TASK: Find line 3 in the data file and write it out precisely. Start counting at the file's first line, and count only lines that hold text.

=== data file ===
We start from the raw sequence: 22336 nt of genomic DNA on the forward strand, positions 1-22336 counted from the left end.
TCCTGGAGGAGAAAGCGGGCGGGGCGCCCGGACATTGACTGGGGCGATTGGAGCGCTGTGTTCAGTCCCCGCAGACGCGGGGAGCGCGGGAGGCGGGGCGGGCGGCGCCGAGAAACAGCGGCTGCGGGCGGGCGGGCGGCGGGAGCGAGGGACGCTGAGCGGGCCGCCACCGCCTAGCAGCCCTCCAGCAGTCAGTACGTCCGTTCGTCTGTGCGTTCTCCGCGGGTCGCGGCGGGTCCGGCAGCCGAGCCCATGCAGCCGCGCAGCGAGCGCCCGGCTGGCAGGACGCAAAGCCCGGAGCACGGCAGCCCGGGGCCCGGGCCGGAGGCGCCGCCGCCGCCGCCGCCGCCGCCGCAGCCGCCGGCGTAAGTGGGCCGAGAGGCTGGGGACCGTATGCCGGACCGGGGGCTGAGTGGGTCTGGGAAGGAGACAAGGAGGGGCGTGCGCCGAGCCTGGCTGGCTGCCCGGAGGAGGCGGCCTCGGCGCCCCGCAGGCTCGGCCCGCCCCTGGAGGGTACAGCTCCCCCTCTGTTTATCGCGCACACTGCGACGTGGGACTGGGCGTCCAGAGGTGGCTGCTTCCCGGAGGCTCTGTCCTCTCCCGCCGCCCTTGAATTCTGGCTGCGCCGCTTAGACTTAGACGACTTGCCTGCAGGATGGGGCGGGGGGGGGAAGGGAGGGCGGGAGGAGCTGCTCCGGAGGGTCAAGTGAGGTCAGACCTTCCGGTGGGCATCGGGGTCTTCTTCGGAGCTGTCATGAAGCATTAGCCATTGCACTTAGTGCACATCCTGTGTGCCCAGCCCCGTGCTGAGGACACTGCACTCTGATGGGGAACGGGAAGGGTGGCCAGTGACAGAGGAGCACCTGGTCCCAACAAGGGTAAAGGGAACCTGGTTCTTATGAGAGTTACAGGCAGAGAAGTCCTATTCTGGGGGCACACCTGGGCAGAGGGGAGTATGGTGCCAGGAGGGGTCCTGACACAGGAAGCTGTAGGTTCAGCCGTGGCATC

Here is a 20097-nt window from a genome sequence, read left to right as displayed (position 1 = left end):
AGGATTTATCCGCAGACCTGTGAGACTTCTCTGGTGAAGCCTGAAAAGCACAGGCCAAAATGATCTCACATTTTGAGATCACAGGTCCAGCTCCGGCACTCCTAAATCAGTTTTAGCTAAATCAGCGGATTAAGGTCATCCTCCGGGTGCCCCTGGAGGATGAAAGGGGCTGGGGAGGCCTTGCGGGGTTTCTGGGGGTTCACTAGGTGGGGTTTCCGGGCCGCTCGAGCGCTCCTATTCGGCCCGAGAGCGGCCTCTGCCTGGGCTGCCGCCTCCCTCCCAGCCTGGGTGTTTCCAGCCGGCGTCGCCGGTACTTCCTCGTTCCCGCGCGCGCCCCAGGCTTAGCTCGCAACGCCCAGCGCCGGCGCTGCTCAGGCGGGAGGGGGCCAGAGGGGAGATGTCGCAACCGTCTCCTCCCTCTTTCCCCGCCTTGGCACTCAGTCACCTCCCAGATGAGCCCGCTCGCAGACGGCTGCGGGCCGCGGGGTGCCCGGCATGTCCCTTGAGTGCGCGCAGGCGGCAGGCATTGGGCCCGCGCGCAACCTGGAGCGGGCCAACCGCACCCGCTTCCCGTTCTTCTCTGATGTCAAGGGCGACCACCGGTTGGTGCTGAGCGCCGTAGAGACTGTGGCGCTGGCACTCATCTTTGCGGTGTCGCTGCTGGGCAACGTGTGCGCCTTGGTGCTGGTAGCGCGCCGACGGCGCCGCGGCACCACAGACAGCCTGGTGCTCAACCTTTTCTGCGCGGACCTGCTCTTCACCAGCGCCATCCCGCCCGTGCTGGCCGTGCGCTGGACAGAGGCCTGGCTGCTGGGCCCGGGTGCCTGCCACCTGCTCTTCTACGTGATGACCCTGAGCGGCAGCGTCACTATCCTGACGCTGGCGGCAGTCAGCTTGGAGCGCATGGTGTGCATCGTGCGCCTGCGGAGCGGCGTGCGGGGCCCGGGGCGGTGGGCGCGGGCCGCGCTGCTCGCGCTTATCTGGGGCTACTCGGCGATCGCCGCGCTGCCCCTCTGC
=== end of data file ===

Here is a 20097-nt window from a genome sequence, read left to right as displayed (position 1 = left end):